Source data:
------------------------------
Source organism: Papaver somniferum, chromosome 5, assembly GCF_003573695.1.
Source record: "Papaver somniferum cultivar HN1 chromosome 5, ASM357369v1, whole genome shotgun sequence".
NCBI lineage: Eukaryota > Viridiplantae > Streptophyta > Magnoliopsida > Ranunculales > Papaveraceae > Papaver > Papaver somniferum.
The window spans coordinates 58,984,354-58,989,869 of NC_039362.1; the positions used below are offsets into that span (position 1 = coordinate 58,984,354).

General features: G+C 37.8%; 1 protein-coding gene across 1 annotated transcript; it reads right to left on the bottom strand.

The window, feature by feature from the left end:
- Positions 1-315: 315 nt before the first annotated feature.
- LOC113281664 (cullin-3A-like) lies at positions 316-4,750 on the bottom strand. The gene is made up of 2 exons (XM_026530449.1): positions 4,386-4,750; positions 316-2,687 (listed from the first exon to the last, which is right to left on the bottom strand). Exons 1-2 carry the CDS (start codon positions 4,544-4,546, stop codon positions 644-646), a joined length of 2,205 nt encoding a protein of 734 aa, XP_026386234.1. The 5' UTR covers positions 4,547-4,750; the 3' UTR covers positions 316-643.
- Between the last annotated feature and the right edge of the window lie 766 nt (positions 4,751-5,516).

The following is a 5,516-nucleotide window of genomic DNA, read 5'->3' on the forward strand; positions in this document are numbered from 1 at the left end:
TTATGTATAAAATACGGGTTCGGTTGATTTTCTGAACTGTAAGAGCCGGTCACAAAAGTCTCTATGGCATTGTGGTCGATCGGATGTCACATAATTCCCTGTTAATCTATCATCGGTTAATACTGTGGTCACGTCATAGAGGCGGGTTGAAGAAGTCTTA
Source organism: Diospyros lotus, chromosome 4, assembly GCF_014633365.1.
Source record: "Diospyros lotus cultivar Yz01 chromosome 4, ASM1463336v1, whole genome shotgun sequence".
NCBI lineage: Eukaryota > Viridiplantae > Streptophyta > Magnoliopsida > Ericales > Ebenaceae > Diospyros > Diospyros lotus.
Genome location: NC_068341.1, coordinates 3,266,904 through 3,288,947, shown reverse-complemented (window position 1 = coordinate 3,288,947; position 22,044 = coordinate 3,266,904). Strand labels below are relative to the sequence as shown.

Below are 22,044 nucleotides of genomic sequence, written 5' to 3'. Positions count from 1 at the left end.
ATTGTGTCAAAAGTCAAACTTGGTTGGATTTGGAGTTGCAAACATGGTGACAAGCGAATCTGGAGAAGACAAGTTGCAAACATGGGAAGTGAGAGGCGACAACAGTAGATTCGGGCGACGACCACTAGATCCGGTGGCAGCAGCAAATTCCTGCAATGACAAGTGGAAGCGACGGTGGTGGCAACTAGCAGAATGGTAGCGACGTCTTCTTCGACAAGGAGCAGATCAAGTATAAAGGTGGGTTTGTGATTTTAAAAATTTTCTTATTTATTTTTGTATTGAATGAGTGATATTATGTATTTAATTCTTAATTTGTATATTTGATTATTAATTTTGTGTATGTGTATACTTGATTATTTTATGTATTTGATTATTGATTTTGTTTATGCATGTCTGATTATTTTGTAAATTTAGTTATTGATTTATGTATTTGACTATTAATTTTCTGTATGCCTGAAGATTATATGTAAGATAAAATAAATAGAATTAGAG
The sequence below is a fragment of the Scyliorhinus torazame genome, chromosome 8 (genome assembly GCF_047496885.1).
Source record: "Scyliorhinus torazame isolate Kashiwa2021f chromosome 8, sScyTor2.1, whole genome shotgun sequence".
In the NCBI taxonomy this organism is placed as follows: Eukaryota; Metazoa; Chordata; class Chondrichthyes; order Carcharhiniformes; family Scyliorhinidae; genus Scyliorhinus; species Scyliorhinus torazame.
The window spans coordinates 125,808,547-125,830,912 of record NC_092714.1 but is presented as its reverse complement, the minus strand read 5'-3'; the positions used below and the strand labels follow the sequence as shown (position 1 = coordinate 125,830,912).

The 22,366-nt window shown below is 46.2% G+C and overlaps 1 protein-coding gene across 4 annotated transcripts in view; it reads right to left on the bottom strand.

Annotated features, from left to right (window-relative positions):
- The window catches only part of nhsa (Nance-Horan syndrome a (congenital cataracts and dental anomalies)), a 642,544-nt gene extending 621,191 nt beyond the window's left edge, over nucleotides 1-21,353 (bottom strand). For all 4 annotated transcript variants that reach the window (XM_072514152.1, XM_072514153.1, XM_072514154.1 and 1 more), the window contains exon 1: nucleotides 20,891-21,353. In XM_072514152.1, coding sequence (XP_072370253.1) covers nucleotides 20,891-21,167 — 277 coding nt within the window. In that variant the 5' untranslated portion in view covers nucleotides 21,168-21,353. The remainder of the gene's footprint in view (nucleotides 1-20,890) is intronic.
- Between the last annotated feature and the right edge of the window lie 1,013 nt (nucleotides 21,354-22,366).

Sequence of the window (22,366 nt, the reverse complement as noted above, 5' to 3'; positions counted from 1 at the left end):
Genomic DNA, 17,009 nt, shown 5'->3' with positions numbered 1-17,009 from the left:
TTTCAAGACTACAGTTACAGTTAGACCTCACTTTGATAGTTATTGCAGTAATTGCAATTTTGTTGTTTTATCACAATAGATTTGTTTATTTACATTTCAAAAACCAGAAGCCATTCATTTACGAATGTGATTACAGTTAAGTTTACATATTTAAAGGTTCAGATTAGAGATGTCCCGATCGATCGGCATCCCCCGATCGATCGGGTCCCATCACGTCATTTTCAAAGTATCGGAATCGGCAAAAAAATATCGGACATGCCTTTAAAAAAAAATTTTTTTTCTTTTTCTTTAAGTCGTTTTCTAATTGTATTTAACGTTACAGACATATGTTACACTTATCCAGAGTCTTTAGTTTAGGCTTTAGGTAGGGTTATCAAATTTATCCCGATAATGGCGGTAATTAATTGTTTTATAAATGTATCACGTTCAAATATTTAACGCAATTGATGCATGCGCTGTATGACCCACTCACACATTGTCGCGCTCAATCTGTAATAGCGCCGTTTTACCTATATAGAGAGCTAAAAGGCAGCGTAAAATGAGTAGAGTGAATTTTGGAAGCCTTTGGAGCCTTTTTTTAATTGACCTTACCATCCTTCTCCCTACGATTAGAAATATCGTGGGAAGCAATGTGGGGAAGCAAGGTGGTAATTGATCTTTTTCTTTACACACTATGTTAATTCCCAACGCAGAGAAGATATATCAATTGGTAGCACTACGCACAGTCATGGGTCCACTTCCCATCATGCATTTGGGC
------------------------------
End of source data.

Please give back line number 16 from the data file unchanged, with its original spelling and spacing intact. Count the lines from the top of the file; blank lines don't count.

Below are 22,044 nucleotides of genomic sequence, written 5' to 3'. Positions count from 1 at the left end.